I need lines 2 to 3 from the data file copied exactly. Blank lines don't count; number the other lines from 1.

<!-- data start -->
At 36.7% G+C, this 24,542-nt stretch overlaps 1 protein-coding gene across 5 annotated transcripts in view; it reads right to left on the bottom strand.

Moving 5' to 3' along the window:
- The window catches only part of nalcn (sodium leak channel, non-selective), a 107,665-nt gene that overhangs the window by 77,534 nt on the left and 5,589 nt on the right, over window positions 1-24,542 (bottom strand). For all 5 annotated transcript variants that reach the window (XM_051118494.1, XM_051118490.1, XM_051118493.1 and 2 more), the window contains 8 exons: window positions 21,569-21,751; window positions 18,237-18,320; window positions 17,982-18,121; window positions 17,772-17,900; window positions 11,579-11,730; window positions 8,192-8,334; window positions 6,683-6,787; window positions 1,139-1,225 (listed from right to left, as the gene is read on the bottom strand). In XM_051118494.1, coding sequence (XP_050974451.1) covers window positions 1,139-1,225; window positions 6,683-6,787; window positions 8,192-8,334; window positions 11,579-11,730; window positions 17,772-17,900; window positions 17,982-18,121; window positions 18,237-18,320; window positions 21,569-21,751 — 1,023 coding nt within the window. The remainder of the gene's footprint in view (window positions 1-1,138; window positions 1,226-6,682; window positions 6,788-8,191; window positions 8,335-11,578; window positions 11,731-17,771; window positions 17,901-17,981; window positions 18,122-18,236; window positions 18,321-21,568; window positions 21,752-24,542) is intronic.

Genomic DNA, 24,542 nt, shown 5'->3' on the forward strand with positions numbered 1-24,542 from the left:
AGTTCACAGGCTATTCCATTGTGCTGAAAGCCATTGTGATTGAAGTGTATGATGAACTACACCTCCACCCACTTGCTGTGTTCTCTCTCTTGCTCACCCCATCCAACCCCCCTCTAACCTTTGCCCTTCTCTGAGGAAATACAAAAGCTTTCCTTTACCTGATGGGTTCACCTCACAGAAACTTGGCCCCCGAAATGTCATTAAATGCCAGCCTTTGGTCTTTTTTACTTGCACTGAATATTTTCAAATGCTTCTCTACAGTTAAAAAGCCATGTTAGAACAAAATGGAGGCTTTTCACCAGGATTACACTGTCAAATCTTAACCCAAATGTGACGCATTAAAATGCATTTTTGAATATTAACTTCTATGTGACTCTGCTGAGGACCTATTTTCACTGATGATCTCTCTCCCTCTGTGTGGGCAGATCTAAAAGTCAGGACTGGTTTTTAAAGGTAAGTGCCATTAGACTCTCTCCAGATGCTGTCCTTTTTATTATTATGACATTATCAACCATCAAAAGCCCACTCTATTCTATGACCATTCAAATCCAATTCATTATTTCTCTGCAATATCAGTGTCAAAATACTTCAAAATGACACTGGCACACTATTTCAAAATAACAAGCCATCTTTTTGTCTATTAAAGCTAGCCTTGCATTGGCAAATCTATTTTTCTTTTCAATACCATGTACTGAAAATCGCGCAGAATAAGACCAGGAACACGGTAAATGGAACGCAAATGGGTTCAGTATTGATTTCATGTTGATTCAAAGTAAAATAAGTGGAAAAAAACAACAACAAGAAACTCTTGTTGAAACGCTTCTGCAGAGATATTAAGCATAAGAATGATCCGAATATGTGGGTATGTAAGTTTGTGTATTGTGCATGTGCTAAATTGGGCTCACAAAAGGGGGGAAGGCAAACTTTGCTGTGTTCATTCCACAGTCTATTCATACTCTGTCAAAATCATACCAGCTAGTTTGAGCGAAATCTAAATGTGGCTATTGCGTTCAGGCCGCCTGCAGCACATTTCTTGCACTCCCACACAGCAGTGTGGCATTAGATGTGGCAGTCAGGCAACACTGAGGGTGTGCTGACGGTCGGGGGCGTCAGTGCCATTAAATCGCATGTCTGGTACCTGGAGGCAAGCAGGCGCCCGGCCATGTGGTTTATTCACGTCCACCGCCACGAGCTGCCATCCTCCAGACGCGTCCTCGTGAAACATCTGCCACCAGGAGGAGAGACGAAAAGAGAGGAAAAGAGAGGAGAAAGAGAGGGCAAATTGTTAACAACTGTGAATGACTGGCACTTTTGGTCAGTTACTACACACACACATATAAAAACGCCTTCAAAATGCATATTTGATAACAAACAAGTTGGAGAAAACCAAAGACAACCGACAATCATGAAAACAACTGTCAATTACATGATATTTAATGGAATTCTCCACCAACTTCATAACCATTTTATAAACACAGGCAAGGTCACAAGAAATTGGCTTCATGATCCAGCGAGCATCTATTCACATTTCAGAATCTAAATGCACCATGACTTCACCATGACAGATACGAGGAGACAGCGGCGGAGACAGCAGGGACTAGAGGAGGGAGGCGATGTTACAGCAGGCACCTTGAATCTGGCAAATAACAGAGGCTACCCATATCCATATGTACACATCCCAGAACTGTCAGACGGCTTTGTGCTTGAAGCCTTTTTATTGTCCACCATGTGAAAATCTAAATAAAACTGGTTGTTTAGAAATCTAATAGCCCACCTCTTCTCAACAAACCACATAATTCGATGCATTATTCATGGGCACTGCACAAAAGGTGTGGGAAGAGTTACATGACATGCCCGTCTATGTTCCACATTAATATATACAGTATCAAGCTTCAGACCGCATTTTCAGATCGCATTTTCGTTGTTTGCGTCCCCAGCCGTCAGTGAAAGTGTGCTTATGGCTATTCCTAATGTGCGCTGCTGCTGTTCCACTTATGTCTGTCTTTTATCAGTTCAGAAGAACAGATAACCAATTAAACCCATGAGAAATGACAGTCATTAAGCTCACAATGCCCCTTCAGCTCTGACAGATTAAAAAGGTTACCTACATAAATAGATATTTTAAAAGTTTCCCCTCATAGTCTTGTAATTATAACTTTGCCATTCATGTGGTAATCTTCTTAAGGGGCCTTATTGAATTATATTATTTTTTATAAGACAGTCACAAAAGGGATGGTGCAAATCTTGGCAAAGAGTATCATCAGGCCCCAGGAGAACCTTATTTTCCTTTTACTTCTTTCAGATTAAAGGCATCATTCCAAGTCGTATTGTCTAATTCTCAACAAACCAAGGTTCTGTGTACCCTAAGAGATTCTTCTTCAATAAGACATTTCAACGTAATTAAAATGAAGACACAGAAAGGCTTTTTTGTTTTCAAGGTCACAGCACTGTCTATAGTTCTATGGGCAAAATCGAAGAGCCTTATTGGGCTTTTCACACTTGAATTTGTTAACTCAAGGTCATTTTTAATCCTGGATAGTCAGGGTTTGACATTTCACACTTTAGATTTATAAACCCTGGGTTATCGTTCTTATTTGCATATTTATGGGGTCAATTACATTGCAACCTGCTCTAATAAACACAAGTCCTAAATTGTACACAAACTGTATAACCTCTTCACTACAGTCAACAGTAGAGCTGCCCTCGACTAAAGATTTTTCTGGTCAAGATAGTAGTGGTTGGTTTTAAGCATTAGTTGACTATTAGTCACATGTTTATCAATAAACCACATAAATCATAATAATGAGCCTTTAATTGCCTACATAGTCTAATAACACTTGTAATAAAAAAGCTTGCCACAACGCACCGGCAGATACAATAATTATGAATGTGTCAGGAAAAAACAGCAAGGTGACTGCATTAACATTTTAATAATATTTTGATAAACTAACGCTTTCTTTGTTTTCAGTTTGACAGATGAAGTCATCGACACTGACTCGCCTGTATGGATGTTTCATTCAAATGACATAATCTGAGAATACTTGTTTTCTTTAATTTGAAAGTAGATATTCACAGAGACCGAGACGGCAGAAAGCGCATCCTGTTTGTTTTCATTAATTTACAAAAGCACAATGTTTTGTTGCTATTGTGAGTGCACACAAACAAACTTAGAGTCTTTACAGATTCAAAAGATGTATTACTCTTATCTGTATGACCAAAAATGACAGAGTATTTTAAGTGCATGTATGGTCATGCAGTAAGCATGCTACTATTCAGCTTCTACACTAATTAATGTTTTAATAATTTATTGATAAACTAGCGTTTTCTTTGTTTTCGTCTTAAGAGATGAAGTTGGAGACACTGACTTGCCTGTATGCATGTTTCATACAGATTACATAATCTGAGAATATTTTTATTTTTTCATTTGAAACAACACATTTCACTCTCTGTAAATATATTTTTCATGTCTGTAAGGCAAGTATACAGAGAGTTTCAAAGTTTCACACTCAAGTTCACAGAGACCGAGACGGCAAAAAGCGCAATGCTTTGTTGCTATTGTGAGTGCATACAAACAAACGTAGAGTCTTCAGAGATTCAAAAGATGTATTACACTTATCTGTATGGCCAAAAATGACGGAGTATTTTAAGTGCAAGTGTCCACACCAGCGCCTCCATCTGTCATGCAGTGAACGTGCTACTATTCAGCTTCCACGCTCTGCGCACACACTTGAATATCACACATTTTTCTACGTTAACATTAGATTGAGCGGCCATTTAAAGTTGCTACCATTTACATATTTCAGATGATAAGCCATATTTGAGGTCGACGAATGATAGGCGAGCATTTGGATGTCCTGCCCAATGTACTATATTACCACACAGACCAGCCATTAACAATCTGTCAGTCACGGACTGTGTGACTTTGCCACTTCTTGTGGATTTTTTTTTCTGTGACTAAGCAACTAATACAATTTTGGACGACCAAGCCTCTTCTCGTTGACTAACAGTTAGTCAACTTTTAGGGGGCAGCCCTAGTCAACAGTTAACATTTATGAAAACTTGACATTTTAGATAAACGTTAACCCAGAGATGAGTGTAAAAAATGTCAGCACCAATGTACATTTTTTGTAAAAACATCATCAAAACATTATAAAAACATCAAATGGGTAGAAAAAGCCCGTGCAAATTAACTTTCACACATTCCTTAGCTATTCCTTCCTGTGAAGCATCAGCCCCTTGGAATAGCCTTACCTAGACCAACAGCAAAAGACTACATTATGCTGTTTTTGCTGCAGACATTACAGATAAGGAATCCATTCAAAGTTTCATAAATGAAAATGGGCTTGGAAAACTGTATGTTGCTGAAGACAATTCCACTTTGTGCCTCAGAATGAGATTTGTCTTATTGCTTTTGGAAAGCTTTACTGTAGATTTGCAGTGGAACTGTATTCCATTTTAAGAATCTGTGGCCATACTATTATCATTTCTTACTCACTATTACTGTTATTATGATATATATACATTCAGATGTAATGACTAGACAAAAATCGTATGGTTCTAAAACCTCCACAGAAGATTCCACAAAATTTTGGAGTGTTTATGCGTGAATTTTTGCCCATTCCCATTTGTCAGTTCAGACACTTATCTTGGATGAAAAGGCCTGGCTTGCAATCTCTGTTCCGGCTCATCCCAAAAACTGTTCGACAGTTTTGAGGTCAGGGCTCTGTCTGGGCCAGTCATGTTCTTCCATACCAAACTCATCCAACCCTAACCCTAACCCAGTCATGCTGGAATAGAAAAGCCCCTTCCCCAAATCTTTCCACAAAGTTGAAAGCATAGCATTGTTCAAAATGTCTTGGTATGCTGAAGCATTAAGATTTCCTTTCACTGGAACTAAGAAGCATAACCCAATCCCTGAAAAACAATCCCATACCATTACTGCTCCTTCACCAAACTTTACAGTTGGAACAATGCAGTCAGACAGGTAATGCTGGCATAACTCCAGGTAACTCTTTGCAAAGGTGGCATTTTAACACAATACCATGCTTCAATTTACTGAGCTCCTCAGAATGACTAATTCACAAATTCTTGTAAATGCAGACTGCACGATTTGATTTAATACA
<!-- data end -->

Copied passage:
Moving 5' to 3' along the window:
- The window catches only part of nalcn (sodium leak channel, non-selective), a 107,665-nt gene that overhangs the window by 77,534 nt on the left and 5,589 nt on the right, over window positions 1-24,542 (bottom strand). For all 5 annotated transcript variants that reach the window (XM_051118494.1, XM_051118490.1, XM_051118493.1 and 2 more), the window contains 8 exons: window positions 21,569-21,751; window positions 18,237-18,320; window positions 17,982-18,121; window positions 17,772-17,900; window positions 11,579-11,730; window positions 8,192-8,334; window positions 6,683-6,787; window positions 1,139-1,225 (listed from right to left, as the gene is read on the bottom strand). In XM_051118494.1, coding sequence (XP_050974451.1) covers window positions 1,139-1,225; window positions 6,683-6,787; window positions 8,192-8,334; window positions 11,579-11,730; window positions 17,772-17,900; window positions 17,982-18,121; window positions 18,237-18,320; window positions 21,569-21,751 — 1,023 coding nt within the window. The remainder of the gene's footprint in view (window positions 1-1,138; window positions 1,226-6,682; window positions 6,788-8,191; window positions 8,335-11,578; window positions 11,731-17,771; window positions 17,901-17,981; window positions 18,122-18,236; window positions 18,321-21,568; window positions 21,752-24,542) is intronic.